Self- and Social-Regulation

Self- and Social-Regulation : The Development of Social Interaction, Social Understanding, and Executive Functions

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New research on children's executive functioning and self-regulation has begun to reveal important connections to their developing social understanding (or "theories of mind") and emotional competence. The exact nature of the relations between these aspects of children's social and emotional development is, however, far from being fully understood. Considerable disagreement has emerged, for instance, over the question of whether executive functioning facilitates social-emotional understanding, or vice versa. Recent studies linking the development of children's social understanding with aspects of their interpersonal relationships also raise concerns about the particular role that social interaction plays in the development of executive function. Three key questions currently drive this debate: Does social interaction play a role in the development of executive function or, more generally, self-regulation? If it does play a role, what forms of social interaction facilitate the development of executive function? Do different patterns of interpersonal experience differentially affect the development of self-regulation and social understanding?
In this book, the contributors address these questions and explore other emerging theoretical and empirical links between self-regulation, social interaction, and children's psycho-social competence. It will be a valuable resource for student and professional researchers interested in executive function, emotion, and social development.
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Product details

  • Hardback | 472 pages
  • 164 x 240 x 36mm | 780.17g
  • New York, United States
  • English
  • 1 halftone, 19 line illus.
  • 0195327691
  • 9780195327694
  • 1,776,320

Review quote

What an extraordinary collection! This carefully edited volume not only showcases some of the most exciting work in developmental psychology, but it also shows us the future of the field, in which the many facets of children's lives (cognitive, social, emotional, neurological, phenomenological, etc.) are understood in relation to one another. This is an important piece of scholarship, and it will make a lasting contribution. - Philip David Zelazo, Nancy M. and John
E. Lindahl Professor, Institute of Child Development, University of Minnesota This excellent book is unique in bringing together a very diverse group of authors who have something interesting to say about self-regulation or executive functioning and its relation to social understanding and social interaction. The authors vary in their perspectives, their approaches, and their foci, but together provide a stimulating, nuanced, and multifaceted review of theory and findings on self-regulation and executive functioning. Even an expert on the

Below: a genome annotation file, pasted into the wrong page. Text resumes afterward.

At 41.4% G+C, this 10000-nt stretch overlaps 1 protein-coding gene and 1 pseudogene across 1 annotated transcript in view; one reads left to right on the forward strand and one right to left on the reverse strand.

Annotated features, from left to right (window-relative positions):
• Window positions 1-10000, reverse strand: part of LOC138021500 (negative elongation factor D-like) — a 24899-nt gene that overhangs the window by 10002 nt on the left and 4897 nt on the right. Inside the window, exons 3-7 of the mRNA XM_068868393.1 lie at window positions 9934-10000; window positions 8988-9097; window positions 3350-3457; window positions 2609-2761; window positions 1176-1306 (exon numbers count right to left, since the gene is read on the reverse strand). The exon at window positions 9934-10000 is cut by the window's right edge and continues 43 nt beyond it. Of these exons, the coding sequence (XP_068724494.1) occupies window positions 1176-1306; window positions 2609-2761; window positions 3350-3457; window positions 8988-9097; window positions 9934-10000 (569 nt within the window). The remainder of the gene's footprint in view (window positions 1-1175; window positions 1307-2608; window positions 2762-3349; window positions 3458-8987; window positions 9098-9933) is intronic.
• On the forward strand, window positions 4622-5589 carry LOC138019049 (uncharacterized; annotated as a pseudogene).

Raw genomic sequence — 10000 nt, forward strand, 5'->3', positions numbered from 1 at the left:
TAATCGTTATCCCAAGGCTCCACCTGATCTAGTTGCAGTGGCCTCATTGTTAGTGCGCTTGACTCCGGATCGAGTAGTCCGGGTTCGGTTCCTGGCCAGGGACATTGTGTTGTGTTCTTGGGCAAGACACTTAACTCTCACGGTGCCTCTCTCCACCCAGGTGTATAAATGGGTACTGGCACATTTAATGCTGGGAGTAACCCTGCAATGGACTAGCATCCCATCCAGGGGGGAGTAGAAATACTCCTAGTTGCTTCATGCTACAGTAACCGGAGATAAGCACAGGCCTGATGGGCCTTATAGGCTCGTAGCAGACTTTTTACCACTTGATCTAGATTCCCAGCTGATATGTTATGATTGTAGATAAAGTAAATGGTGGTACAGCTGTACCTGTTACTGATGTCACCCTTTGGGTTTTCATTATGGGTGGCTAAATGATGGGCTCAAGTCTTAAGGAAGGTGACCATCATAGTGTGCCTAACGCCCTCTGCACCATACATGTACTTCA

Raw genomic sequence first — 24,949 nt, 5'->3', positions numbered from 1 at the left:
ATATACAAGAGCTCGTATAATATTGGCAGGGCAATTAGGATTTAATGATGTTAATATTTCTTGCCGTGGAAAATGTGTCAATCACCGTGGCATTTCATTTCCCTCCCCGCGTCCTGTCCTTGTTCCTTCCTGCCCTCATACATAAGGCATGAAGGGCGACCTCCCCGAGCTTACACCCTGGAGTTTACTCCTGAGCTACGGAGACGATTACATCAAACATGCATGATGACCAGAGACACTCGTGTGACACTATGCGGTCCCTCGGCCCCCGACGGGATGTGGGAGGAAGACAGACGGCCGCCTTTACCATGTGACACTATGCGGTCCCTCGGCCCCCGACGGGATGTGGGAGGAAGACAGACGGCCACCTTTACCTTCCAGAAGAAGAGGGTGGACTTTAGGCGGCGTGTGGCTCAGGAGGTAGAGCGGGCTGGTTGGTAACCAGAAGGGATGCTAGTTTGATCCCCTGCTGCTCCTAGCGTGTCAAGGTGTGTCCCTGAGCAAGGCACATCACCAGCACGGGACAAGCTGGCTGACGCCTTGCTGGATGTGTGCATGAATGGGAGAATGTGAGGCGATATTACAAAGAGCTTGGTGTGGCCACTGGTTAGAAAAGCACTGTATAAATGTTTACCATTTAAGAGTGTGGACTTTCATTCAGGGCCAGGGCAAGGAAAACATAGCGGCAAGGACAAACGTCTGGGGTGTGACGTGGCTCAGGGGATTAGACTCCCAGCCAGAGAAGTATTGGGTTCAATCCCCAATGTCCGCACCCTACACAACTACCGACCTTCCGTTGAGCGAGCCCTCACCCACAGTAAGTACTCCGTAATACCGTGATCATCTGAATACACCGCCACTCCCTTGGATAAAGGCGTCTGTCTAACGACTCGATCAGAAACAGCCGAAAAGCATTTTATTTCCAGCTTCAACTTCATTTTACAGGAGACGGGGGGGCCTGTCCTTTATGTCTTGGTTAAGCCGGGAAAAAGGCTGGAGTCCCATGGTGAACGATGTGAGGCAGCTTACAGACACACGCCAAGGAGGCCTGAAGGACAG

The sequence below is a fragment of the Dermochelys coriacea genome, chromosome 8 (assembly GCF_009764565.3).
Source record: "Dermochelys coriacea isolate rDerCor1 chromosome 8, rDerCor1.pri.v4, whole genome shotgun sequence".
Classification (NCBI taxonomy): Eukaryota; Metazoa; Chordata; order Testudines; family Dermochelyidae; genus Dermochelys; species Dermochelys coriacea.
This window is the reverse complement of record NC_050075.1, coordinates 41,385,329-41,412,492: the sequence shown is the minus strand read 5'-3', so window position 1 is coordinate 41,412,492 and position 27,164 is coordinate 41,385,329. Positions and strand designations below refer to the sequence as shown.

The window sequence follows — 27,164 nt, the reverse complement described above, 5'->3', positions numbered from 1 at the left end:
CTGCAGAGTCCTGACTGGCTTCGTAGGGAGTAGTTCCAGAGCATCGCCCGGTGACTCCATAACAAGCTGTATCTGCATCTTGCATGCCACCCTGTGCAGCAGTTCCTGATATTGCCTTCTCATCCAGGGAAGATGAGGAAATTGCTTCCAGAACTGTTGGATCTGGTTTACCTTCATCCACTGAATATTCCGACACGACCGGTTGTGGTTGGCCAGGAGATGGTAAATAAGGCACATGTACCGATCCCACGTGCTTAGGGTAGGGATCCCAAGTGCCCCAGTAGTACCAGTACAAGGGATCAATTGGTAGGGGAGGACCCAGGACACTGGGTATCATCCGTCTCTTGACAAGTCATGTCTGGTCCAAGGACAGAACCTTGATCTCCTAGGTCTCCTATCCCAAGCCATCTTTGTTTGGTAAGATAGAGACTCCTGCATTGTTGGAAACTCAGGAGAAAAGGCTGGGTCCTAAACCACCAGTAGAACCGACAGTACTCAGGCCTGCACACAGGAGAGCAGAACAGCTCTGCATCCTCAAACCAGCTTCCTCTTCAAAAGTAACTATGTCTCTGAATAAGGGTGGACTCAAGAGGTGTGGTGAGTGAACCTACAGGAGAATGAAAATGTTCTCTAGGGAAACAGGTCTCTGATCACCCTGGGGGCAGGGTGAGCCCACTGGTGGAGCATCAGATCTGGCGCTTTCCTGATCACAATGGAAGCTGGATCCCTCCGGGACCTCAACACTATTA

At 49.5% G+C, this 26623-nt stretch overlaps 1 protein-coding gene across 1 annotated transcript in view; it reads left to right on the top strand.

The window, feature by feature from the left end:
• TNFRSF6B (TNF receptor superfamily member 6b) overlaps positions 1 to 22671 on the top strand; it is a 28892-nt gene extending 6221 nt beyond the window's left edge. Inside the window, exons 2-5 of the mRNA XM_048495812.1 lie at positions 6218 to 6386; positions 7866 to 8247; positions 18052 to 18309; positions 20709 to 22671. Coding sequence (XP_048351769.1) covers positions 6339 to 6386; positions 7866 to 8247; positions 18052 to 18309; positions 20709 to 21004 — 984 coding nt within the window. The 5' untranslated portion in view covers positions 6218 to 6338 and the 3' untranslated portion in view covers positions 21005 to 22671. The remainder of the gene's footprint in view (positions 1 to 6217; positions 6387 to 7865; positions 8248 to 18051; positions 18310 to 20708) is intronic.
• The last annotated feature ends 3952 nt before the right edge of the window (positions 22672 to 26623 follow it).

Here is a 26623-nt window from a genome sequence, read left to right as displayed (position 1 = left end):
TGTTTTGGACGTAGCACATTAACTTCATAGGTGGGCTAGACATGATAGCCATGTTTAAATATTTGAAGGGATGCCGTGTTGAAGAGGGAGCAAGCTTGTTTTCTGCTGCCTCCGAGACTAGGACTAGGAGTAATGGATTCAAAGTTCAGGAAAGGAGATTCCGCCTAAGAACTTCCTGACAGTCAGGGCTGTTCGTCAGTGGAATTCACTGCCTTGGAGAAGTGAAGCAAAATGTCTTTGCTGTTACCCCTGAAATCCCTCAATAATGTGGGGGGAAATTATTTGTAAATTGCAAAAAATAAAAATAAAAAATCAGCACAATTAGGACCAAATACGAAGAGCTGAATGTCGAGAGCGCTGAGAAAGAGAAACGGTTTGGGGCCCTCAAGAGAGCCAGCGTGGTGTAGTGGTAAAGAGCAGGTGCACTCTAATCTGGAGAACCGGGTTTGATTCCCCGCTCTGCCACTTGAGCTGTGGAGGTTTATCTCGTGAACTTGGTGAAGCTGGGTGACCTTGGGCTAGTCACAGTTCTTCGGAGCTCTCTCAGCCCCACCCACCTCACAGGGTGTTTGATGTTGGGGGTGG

topic is likely to learn much about new approaches and empirical findings. This book will be very useful to researchers, students, and practitioners interested in the development of self-regulation and executive functioning. - Nancy Eisenberg, Regents' Professor, Department of Psychology, Arizona State
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About Arlene Young

Bryan Sokol is an Assistant Professor in the Department of Psychology at St. Louis University. His research interests include the development of children's social understanding and socio-emotional competence, moral agency, and conceptions of selfhood. He is on the board of directors of the Jean Piaget Society.

Jeremy I. M. Carpendale is Professor of Developmental Psychology at Simon Fraser University. His areas of research include social cognitive and moral development. He is author with Charlie Lewis of "How Children Develop Social Understanding" (2006, Blackwell), co-editor of several books including the Cambridge Companion to Piaget and associate editor for New Ideas in Psychology.

Grace Iarocci is Associate Professor of Psychology and Michael Smith Foundation for Health Research scholar at Simon Fraser University. Her research focuses on the study of attention and cognition and the relation to social development in typical children and in individuals with developmental disorders. She is also interested in the effects of the child's mal/adaptation on parental and family health and well-being.

Arlene Young is an Associate Professor of psychology at Simon Fraser University and a clinical child psychologist. Her research interests focus on child individual differences, such as, temperament and cognitive biases and parent-child relationships in the development of anxiety disorders. She also publishes in the area of language and learning disorders including individual difference predictors of long-term outcomes and best practice for intervention.

Ulrich Muller is Associate Professor of Developmental Psychology at the University of Victoria. His research focuses on the development of problem solving and social understanding in infants and preschoolers. He is an editor of the Cambridge Companion to Piaget (with Jeremy Carpendale and Les Smith) and associate editor for New Ideas in Psychology.
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